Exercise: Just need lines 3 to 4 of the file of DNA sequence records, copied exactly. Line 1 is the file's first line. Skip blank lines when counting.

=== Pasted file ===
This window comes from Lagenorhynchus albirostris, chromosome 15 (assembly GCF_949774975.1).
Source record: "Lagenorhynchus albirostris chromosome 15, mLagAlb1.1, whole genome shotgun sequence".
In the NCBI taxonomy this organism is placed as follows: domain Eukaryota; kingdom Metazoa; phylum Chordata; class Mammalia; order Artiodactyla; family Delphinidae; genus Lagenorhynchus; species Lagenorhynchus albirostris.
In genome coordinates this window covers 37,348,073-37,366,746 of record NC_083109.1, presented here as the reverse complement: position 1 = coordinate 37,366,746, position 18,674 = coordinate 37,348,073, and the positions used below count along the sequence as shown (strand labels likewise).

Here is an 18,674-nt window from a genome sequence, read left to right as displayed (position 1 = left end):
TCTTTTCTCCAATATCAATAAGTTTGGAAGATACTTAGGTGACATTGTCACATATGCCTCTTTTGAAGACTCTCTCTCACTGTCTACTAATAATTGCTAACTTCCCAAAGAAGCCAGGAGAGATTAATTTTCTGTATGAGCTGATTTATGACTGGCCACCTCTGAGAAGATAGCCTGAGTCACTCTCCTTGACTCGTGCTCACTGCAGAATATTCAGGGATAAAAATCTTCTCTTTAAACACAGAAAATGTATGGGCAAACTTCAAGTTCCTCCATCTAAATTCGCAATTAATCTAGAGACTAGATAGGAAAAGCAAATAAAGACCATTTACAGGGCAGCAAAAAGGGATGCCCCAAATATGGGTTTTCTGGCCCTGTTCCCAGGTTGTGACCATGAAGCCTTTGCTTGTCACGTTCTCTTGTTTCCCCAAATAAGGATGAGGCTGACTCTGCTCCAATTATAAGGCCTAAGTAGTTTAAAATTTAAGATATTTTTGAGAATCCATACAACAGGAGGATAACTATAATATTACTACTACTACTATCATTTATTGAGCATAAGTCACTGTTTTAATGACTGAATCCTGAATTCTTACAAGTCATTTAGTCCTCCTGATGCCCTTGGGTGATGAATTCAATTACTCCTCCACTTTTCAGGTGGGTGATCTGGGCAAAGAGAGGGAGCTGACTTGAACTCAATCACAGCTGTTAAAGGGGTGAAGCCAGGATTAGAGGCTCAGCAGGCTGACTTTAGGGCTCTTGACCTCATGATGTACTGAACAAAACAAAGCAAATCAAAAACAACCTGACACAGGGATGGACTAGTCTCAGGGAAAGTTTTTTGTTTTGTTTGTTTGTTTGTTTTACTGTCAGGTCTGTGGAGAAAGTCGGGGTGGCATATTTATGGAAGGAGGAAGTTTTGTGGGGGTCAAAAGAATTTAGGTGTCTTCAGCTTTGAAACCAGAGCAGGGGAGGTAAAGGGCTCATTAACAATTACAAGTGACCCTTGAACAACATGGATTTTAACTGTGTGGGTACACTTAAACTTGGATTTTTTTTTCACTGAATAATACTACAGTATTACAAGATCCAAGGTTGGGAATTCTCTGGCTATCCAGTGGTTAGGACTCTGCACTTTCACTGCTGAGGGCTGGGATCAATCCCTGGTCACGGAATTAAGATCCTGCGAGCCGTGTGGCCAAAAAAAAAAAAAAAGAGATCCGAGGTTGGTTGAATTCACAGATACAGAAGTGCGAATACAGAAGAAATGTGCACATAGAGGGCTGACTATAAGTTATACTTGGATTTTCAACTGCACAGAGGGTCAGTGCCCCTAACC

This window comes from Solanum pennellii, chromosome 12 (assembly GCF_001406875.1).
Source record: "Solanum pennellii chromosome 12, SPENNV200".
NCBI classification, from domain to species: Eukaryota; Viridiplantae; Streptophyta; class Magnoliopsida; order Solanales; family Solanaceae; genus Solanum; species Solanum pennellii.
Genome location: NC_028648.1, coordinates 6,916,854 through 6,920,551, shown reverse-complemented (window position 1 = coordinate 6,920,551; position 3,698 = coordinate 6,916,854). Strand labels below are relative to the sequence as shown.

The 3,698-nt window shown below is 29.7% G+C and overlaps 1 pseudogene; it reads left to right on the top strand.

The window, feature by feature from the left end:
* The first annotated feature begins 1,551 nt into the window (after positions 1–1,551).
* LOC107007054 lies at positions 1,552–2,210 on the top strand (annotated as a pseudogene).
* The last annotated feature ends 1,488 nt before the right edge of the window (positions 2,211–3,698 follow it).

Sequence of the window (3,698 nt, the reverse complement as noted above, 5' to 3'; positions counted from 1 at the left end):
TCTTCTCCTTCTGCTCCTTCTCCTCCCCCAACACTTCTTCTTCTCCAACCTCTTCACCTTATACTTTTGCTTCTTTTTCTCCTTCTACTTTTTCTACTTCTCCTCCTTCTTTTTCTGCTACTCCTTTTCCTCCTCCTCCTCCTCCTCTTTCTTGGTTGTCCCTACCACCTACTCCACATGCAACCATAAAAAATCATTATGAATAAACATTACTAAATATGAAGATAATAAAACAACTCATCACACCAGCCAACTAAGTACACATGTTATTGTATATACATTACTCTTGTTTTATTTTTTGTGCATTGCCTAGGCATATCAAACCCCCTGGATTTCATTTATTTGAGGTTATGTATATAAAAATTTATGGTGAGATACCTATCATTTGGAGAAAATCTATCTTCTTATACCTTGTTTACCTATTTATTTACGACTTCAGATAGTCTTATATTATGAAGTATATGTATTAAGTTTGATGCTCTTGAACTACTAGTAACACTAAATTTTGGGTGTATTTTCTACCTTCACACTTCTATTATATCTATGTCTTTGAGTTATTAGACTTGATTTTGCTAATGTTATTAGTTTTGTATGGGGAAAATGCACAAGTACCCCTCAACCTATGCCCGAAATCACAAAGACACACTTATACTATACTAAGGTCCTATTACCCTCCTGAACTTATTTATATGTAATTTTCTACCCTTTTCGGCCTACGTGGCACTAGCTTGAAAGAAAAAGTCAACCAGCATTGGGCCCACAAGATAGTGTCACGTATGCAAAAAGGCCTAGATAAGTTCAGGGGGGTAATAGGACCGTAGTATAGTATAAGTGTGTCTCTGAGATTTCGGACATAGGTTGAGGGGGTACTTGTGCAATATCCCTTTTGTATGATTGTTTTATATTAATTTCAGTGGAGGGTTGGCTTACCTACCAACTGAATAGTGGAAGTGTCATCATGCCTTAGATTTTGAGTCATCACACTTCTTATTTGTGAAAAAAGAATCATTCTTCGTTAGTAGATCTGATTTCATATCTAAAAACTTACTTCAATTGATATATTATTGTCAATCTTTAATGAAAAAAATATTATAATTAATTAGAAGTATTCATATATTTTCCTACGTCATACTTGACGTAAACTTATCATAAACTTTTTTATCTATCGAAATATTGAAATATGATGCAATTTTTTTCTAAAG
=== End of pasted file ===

In the NCBI taxonomy this organism is placed as follows: domain Eukaryota; kingdom Metazoa; phylum Chordata; class Mammalia; order Artiodactyla; family Delphinidae; genus Lagenorhynchus; species Lagenorhynchus albirostris.
In genome coordinates this window covers 37,348,073-37,366,746 of record NC_083109.1, presented here as the reverse complement: position 1 = coordinate 37,366,746, position 18,674 = coordinate 37,348,073, and the positions used below count along the sequence as shown (strand labels likewise).